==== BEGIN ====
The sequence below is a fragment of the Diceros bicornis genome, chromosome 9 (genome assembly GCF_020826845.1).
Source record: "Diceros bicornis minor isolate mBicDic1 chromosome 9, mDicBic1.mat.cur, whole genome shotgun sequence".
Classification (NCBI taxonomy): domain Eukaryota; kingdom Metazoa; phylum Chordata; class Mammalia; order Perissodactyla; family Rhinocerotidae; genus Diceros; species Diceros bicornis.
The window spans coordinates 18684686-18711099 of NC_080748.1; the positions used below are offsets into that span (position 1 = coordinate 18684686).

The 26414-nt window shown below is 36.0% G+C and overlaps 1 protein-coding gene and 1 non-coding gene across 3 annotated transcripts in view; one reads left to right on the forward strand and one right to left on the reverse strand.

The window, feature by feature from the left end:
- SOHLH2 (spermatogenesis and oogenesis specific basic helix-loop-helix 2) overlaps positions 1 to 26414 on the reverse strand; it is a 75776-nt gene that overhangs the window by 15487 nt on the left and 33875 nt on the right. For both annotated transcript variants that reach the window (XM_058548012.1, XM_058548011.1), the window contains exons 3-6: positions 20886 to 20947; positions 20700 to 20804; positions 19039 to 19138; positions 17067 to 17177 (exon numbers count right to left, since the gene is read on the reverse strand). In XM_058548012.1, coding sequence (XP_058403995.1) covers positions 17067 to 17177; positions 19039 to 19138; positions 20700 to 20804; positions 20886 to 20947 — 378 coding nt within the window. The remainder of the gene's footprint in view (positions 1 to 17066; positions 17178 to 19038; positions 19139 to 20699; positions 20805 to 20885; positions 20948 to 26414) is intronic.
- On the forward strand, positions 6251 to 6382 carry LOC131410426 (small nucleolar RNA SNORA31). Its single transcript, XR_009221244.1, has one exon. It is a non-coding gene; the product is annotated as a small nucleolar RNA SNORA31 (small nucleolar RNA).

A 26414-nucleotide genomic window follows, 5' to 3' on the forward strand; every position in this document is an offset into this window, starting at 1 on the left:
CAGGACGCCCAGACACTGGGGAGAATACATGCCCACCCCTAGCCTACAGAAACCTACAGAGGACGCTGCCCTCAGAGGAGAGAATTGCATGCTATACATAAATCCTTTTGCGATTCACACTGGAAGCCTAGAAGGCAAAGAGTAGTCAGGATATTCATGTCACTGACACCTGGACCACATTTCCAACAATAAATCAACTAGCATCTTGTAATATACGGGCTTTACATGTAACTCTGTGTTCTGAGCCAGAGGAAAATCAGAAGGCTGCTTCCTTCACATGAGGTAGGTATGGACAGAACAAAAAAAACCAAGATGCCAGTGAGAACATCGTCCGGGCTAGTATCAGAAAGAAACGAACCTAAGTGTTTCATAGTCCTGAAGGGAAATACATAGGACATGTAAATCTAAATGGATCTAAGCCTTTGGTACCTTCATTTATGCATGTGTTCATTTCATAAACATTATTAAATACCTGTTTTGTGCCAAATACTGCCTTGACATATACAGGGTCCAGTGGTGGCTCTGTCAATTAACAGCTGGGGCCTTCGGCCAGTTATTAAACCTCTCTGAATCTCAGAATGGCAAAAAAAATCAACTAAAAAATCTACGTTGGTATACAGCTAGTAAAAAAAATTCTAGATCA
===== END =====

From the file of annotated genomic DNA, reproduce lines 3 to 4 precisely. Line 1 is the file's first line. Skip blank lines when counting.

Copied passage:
Classification (NCBI taxonomy): domain Eukaryota; kingdom Metazoa; phylum Chordata; class Mammalia; order Perissodactyla; family Rhinocerotidae; genus Diceros; species Diceros bicornis.
The window spans coordinates 18684686-18711099 of NC_080748.1; the positions used below are offsets into that span (position 1 = coordinate 18684686).